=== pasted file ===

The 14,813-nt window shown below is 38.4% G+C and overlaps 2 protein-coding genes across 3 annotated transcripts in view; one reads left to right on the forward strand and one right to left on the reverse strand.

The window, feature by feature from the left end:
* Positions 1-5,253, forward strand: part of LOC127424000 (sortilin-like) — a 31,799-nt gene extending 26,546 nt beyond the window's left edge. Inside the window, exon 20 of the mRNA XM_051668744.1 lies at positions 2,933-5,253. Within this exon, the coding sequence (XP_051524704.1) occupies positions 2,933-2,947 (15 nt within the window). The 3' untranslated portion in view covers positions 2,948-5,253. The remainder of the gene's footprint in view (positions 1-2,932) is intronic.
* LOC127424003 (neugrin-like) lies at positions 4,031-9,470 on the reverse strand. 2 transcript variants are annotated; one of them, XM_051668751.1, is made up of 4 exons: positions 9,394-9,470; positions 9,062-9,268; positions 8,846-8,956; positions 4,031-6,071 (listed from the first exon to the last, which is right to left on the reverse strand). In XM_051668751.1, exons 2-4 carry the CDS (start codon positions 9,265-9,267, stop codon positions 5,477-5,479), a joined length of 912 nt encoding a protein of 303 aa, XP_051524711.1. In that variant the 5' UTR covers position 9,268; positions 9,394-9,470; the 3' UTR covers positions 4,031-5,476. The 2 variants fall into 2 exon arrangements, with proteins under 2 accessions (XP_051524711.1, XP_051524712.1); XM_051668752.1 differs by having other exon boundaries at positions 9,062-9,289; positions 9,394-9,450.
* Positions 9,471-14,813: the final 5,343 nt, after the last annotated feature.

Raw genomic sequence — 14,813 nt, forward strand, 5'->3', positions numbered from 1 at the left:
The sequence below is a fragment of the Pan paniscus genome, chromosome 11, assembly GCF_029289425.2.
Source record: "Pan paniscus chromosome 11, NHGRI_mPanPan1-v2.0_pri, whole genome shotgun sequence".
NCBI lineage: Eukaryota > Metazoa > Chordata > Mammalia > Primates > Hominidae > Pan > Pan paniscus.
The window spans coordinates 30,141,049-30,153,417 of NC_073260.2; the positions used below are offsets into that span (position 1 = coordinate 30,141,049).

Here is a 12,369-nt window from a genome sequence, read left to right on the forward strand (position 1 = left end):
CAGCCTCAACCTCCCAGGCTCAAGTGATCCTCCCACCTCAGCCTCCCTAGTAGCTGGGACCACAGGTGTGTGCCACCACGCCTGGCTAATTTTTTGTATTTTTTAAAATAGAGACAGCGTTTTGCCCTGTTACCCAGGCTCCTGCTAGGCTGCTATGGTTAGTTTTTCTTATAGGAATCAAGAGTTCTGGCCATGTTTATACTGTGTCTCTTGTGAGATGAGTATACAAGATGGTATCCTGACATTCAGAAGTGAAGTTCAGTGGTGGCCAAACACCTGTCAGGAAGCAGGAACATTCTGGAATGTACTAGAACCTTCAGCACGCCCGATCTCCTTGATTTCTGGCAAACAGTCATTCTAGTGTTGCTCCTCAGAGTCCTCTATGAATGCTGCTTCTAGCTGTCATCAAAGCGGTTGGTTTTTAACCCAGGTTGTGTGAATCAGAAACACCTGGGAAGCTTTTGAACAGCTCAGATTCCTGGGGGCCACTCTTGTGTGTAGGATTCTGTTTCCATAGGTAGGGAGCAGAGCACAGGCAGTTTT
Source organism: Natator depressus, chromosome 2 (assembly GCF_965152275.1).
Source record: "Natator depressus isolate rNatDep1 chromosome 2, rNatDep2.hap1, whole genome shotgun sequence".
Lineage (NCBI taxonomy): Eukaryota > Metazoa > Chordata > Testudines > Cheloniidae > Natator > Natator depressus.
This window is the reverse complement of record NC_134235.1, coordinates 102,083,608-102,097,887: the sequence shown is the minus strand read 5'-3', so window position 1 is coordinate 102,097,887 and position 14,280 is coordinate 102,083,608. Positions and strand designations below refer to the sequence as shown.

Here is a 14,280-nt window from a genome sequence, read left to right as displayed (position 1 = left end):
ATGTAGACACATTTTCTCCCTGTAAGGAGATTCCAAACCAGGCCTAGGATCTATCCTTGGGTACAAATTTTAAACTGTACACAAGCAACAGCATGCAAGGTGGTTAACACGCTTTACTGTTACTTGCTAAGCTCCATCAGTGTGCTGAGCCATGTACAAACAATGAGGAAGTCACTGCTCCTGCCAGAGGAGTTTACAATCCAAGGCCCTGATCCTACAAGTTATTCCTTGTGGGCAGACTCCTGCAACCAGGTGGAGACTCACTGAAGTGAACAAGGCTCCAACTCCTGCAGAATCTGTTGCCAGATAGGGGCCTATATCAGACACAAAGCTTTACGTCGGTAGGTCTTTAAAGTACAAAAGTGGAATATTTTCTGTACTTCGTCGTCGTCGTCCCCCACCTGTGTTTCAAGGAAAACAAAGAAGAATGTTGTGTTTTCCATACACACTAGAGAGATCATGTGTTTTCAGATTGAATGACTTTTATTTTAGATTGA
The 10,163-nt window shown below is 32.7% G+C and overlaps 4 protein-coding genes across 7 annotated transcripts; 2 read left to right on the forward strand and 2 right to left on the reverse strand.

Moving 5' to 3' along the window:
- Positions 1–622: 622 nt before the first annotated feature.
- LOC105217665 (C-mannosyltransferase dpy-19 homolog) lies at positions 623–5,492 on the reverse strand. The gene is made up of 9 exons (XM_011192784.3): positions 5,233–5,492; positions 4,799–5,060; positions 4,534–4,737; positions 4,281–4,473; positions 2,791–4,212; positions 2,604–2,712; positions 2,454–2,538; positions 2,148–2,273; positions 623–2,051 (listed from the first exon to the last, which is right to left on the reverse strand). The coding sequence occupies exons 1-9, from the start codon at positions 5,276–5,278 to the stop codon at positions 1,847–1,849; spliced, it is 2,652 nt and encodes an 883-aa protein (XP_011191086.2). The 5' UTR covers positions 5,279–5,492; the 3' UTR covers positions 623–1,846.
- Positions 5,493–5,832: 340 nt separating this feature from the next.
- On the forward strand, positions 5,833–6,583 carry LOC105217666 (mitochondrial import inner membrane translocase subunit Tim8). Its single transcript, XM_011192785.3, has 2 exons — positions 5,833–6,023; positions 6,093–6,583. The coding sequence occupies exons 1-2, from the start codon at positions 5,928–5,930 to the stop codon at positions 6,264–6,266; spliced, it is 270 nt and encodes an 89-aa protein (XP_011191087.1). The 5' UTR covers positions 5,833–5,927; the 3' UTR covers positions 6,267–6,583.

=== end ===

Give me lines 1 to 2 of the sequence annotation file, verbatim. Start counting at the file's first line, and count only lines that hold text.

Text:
The 14,813-nt window shown below is 38.4% G+C and overlaps 2 protein-coding genes across 3 annotated transcripts in view; one reads left to right on the forward strand and one right to left on the reverse strand.

The window, feature by feature from the left end: